The F-1 Rocket, also an experimental aircraft, is a similar design to the Harmon Rocket II. The F-1 has the same engine and is based on the RV-4 airframe design. The owner of F-1 had his airframe vendor company perform analytical testing on the structural components of the airframe to ensure adequate structural design of the RV-4 during increased airspeeds. As a result of the analytical calculations, the following findings and/or changes were made to the aircraft design:
- The middle hinge on the elevator could be overloaded at increased airspeeds; however, the hinge was not changed due to the fact that there have been no previously reported problems.
- The horizontal stabilizer's spar channel was changed from a material thickness of 0.032 inches to 0.040 inches.
- The vertical fin's forward spar attachment (where it attached to the horizontal stabilizer) was enlarged and a doubler was placed on the spar to aid in side load tolerances.
- The vertical stabilizer and the rudder were increased in length approximately 5 inches.


The routine automated surface observation (METAR) for Long Beach was issued at 0753. It indicated the following: calm wind; visibility 7 statute miles; overcast cloud conditions at 1,600 feet agl; temperature 66 degrees Fahrenheit; dew point 59 degrees Fahrenheit; altimeter setting 29.99 inches mercury.

The National Transportation Safety Board investigator-in-charge (IIC) reviewed pilot weather reports (PIREPS) for the local area. A PIREP for Chino, located about 26 nautical miles northeast of the accident site, given at 0812, reported that the cloud tops were 2,000 feet msl. A PIREP given for Hawthorne, located about 15 miles northwest of the accident site, at 0954 indicated that the cloud tops were at 2,200 feet msl.

A Safety Board meteorologist reviewed weather data for the period around the accident. No unusual weather disturbances were noted in the area.


The pilot was in communication with the Southern California Terminal Radar Approach Control (TRACON) just prior to the accident. The transmissions during the majority of the en route portion of the flight were unremarkable. At 0810:59, the controller queried the pilot because his mode-C target indicated 5,300 feet. There was no response.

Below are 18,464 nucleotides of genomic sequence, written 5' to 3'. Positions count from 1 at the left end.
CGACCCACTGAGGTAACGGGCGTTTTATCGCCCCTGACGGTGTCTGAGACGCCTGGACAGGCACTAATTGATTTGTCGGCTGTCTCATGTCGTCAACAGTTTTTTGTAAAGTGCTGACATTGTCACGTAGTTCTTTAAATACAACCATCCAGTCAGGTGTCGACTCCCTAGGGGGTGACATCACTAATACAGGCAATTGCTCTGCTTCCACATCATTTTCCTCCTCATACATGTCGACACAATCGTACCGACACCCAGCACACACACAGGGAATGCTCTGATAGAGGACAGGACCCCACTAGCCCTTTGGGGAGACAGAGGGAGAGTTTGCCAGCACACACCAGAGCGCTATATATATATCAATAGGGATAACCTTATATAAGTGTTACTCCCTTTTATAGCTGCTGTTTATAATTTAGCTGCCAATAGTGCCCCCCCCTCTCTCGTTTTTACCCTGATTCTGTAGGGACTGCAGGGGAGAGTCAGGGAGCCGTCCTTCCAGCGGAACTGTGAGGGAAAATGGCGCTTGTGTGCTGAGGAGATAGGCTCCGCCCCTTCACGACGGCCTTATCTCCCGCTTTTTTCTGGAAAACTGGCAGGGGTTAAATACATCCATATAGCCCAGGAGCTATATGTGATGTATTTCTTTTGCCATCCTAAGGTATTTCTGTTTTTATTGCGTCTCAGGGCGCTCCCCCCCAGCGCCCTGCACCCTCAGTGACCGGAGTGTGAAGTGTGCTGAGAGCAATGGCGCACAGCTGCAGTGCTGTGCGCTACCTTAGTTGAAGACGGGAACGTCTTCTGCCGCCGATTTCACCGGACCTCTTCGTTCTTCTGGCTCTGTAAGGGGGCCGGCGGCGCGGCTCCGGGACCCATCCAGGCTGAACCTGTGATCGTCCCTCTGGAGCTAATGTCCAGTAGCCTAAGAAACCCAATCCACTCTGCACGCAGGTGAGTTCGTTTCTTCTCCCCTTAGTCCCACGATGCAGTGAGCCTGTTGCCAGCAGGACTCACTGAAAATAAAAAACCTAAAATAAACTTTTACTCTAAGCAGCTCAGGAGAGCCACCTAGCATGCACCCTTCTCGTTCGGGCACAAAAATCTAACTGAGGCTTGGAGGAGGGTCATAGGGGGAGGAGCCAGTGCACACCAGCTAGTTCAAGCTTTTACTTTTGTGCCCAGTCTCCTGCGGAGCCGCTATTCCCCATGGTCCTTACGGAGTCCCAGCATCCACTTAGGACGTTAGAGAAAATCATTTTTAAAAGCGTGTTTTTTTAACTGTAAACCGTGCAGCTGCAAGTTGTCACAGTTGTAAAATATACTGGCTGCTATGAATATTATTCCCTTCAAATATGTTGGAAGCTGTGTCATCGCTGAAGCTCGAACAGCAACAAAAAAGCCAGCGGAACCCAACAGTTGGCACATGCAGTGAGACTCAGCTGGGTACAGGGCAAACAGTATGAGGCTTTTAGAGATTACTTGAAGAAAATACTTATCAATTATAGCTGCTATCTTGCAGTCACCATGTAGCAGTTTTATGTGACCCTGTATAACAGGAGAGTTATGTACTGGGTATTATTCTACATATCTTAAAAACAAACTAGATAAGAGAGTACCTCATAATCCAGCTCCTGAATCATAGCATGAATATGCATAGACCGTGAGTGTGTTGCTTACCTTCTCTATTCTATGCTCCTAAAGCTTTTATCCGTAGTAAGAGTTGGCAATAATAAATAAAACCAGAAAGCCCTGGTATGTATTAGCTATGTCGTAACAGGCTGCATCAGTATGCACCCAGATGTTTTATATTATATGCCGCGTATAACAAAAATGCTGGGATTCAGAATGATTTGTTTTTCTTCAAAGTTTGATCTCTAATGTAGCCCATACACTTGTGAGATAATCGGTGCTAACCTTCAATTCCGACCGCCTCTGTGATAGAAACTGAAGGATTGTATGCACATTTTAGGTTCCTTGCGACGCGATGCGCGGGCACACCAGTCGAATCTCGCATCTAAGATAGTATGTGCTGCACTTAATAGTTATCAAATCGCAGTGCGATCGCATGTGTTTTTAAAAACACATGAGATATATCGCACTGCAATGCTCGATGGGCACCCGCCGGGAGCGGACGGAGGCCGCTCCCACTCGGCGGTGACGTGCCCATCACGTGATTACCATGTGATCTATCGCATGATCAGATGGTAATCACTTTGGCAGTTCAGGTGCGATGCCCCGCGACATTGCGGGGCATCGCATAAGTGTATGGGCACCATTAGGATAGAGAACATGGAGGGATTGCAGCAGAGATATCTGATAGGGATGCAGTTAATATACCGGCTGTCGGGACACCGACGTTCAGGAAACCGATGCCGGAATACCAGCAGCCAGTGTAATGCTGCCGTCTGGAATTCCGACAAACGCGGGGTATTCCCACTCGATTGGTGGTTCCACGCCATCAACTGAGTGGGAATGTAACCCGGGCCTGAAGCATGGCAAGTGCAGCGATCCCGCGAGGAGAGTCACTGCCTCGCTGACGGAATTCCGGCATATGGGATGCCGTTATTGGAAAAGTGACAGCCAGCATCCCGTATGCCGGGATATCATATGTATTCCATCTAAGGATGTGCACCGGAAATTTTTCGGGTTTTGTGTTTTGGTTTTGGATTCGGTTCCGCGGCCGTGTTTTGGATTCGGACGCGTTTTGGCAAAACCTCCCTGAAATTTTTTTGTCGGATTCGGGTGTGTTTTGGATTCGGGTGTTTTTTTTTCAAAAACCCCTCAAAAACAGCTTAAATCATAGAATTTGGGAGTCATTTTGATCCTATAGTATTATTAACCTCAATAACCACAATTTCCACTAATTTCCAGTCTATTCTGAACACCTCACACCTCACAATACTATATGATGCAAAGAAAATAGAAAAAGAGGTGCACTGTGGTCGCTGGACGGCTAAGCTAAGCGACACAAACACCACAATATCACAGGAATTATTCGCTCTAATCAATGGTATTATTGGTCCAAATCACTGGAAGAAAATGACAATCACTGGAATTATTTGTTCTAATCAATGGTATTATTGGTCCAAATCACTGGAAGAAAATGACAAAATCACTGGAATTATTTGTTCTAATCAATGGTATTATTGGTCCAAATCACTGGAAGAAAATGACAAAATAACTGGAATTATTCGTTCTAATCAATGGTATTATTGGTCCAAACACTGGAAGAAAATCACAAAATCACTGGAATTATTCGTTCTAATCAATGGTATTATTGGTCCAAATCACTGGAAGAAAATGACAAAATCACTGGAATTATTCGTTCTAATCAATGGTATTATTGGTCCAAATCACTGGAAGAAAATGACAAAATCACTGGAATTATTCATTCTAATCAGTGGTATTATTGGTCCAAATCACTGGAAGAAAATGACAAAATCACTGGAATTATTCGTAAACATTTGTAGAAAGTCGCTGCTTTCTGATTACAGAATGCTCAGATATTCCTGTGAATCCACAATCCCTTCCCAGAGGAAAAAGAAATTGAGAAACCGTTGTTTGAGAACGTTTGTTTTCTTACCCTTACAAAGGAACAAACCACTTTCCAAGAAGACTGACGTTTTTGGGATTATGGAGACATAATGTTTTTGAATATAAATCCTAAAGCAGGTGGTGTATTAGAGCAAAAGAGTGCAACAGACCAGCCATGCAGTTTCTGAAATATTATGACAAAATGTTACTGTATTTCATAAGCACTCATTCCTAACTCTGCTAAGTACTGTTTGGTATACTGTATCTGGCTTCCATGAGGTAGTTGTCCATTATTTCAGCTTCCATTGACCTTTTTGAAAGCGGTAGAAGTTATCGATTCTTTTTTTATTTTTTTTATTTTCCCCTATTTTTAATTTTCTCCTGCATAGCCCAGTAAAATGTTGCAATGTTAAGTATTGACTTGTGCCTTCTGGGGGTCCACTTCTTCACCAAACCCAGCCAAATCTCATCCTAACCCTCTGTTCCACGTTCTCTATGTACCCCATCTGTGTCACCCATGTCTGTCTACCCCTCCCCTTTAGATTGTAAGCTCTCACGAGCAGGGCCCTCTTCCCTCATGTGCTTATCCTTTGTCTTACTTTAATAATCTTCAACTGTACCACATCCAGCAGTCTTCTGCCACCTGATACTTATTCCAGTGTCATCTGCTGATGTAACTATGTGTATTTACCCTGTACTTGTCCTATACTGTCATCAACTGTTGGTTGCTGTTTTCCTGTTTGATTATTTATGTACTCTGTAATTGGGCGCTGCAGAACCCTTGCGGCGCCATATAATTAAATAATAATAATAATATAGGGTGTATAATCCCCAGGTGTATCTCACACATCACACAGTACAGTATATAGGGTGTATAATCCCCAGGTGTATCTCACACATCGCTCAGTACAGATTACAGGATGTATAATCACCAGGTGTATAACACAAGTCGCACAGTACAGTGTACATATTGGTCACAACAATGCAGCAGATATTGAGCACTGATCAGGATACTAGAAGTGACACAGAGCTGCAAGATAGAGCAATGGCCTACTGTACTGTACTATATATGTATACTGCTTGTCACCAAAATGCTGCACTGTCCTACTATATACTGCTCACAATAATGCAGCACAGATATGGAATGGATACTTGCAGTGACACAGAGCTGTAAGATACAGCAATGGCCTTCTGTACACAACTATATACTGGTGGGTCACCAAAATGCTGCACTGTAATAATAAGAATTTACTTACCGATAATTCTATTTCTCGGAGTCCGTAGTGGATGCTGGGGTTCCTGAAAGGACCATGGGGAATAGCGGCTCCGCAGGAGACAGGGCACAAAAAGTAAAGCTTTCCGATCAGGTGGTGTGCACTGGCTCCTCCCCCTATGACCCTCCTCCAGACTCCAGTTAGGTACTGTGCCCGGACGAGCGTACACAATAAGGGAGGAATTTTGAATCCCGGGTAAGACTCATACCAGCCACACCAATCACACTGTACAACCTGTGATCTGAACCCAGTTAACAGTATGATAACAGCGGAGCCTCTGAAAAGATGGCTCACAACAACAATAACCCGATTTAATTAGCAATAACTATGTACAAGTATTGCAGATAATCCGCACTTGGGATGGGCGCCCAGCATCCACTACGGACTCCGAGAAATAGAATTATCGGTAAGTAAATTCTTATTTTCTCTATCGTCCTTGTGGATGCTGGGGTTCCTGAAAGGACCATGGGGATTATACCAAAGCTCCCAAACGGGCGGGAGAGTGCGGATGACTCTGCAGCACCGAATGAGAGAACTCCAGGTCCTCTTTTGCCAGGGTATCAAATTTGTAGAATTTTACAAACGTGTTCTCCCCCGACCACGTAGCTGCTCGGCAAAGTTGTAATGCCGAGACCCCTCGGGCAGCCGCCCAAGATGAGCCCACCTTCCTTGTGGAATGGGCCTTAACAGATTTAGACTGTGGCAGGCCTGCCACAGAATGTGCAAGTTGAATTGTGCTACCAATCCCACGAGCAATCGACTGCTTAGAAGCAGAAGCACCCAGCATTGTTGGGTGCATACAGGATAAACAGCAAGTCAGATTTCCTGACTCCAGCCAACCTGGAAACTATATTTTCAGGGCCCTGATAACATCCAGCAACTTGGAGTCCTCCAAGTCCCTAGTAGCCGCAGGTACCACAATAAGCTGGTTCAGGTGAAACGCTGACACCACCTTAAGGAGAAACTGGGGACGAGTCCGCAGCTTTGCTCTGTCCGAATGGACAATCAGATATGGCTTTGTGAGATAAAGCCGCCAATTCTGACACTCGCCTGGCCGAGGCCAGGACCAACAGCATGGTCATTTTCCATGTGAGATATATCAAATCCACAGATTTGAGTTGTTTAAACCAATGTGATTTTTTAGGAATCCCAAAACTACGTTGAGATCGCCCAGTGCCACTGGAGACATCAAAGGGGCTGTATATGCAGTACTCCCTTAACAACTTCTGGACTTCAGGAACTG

The FAA inspector and a Textron Lycoming representative, who was a party to the investigation, responded to the accident scene. The airplane collided with a residence, and an additional residence sustained fire damage. The approximate global positioning system (GPS) coordinates were 33 degrees 46.848 minutes north latitude by 118 degrees 5.618 minutes west longitude, approximately 4 miles from Daugherty Field, Long Beach, California.

The airframe and engine were extensively fragmented. The largest recovered portion of the airframe was the main wing spar. The right portion was bent aft from the center spar area, similar in deformation to an S-bend. The remaining pieces of the airframe were recovered for further examination.

The engine was extracted from a 3-foot crater. Two of the six cylinders were displaced from the engine assembly. The remaining cylinders were crushed and deformed. The engine casing was shattered so that the interior of the engine was exposed. The engine manufacturer's representative stated that coloration of the two displaced cylinders was consistent with normal operation. The crankshaft was intact and ran the length of the engine. The connecting rods remained secured to the crankshaft. The engine accessories were destroyed.